Negotiating Lessons from Brexit – Four – No Good Trying to be Nice!

Setting a conciliatory tone can be dangerous if not thought through carefully. It could signal weakness, over keenness to close a deal or just indicate a lack of preparation or experience. Trying to be more flexible without setting clear conditionality on that flexibility let’s the other side know that their strategy is working.

Perception here is key. The EU has clear prime objectives. The desired position of the member states, MEPs and the Commission in Brussels is that the UK does not leave the Union, which means that things will be dragged out. Tactics to frustrate, deadlock and block will be common. Arguments will be critical of the UK’s position and questions will constantly probe the politicians’ commitment to go through to a deal. There will be insinuations that people do not know what they are doing. Proposals might be received as helpful but never enough; the bottom line is that the leaving does not go easily or profitably for Britain so as to discourage others from following. These objectives will not change while the U.K. shows a poor hand and indicates a lack of strong commitment to the prime objective (Brexit).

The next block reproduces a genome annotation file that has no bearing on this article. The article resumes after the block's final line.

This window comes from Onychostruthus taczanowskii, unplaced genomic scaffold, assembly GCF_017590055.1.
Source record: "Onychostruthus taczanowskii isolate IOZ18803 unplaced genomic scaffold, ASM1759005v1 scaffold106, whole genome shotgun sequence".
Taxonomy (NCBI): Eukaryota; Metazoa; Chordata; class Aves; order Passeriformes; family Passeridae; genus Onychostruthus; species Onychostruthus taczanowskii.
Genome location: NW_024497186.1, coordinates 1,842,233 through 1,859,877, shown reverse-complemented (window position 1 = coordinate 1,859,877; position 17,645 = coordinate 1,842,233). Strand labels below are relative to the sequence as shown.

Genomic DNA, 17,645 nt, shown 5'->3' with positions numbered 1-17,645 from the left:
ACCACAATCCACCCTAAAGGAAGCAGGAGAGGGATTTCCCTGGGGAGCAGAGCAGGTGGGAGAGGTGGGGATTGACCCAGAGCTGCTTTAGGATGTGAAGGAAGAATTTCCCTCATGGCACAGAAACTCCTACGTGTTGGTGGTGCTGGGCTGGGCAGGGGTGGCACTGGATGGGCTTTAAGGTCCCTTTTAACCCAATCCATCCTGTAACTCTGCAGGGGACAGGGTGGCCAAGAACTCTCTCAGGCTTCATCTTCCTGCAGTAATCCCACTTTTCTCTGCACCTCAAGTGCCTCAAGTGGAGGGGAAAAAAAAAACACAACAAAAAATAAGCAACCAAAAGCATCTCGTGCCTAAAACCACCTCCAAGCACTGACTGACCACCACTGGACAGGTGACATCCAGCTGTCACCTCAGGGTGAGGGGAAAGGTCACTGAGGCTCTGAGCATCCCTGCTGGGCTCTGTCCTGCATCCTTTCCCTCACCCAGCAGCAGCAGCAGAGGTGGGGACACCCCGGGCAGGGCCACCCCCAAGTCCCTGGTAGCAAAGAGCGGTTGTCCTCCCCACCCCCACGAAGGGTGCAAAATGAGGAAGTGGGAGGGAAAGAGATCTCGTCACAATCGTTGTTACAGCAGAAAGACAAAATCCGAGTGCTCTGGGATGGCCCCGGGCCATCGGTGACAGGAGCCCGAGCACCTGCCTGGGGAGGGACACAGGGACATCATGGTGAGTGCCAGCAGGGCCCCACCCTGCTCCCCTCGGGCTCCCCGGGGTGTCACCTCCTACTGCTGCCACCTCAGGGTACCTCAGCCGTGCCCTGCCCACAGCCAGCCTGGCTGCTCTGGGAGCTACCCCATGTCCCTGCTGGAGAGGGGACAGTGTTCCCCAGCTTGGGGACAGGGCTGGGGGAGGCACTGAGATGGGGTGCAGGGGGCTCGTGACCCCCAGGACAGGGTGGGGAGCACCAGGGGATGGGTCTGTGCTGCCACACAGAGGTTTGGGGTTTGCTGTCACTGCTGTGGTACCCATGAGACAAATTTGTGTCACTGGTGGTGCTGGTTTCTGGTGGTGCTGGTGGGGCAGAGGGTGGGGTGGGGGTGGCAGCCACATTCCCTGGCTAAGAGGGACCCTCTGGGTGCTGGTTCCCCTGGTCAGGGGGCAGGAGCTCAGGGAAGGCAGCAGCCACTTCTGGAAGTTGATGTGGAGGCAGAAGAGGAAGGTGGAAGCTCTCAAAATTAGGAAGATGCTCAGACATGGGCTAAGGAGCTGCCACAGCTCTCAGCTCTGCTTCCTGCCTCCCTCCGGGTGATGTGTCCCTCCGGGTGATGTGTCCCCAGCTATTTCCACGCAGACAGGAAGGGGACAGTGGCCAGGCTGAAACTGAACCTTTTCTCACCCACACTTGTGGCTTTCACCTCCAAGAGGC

The rebuilding of relationships will come after the separation has been completed and probably not before.

Published by sharpdealer

International Negotiating Specialist and Expert.

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